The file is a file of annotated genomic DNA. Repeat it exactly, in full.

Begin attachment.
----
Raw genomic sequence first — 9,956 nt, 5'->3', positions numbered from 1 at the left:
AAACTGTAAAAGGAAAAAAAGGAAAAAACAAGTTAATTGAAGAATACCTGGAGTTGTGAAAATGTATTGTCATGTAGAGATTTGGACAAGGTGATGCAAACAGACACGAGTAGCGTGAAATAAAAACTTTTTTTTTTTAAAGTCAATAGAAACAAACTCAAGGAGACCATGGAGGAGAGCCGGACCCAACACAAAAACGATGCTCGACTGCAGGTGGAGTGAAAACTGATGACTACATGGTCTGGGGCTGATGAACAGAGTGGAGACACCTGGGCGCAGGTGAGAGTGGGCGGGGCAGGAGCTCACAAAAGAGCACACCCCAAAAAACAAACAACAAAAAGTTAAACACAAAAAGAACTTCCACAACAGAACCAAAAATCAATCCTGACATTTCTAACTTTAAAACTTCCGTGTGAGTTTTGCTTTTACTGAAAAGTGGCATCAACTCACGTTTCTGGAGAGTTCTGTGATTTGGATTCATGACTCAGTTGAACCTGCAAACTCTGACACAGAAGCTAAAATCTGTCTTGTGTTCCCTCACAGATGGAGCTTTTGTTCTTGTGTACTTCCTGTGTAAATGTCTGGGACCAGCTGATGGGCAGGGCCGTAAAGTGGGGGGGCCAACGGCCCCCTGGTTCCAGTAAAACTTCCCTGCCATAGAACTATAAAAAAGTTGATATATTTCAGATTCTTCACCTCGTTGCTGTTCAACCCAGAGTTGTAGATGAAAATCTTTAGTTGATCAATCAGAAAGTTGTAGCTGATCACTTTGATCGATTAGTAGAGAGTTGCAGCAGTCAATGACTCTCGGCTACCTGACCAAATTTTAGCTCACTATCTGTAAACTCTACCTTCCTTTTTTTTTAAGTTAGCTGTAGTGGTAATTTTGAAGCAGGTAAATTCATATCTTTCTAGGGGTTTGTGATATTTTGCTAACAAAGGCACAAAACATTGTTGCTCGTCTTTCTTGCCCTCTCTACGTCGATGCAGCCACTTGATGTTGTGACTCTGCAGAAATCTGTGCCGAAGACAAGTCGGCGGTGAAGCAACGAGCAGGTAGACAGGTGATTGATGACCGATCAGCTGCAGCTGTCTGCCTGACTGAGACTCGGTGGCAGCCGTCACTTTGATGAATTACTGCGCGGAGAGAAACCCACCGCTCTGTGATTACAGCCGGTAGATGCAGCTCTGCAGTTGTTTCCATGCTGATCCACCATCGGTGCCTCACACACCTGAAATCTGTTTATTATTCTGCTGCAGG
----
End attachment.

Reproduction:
Raw genomic sequence first — 9,956 nt, 5'->3', positions numbered from 1 at the left:
AAACTGTAAAAGGAAAAAAAGGAAAAAACAAGTTAATTGAAGAATACCTGGAGTTGTGAAAATGTATTGTCATGTAGAGATTTGGACAAGGTGATGCAAACAGACACGAGTAGCGTGAAATAAAAACTTTTTTTTTTTAAAGTCAATAGAAACAAACTCAAGGAGACCATGGAGGAGAGCCGGACCCAACACAAAAACGATGCTCGACTGCAGGTGGAGTGAAAACTGATGACTACATGGTCTGGGGCTGATGAACAGAGTGGAGACACCTGGGCGCAGGTGAGAGTGGGCGGGGCAGGAGCTCACAAAAGAGCACACCCCAAAAAACAAACAACAAAAAGTTAAACACAAAAAGAACTTCCACAACAGAACCAAAAATCAATCCTGACATTTCTAACTTTAAAACTTCCGTGTGAGTTTTGCTTTTACTGAAAAGTGGCATCAACTCACGTTTCTGGAGAGTTCTGTGATTTGGATTCATGACTCAGTTGAACCTGCAAACTCTGACACAGAAGCTAAAATCTGTCTTGTGTTCCCTCACAGATGGAGCTTTTGTTCTTGTGTACTTCCTGTGTAAATGTCTGGGACCAGCTGATGGGCAGGGCCGTAAAGTGGGGGGGCCAACGGCCCCCTGGTTCCAGTAAAACTTCCCTGCCATAGAACTATAAAAAAGTTGATATATTTCAGATTCTTCACCTCGTTGCTGTTCAACCCAGAGTTGTAGATGAAAATCTTTAGTTGATCAATCAGAAAGTTGTAGCTGATCACTTTGATCGATTAGTAGAGAGTTGCAGCAGTCAATGACTCTCGGCTACCTGACCAAATTTTAGCTCACTATCTGTAAACTCTACCTTCCTTTTTTTTTAAGTTAGCTGTAGTGGTAATTTTGAAGCAGGTAAATTCATATCTTTCTAGGGGTTTGTGATATTTTGCTAACAAAGGCACAAAACATTGTTGCTCGTCTTTCTTGCCCTCTCTACGTCGATGCAGCCACTTGATGTTGTGACTCTGCAGAAATCTGTGCCGAAGACAAGTCGGCGGTGAAGCAACGAGCAGGTAGACAGGTGATTGATGACCGATCAGCTGCAGCTGTCTGCCTGACTGAGACTCGGTGGCAGCCGTCACTTTGATGAATTACTGCGCGGAGAGAAACCCACCGCTCTGTGATTACAGCCGGTAGATGCAGCTCTGCAGTTGTTTCCATGCTGATCCACCATCGGTGCCTCACACACCTGAAATCTGTTTATTATTCTGCTGCAGG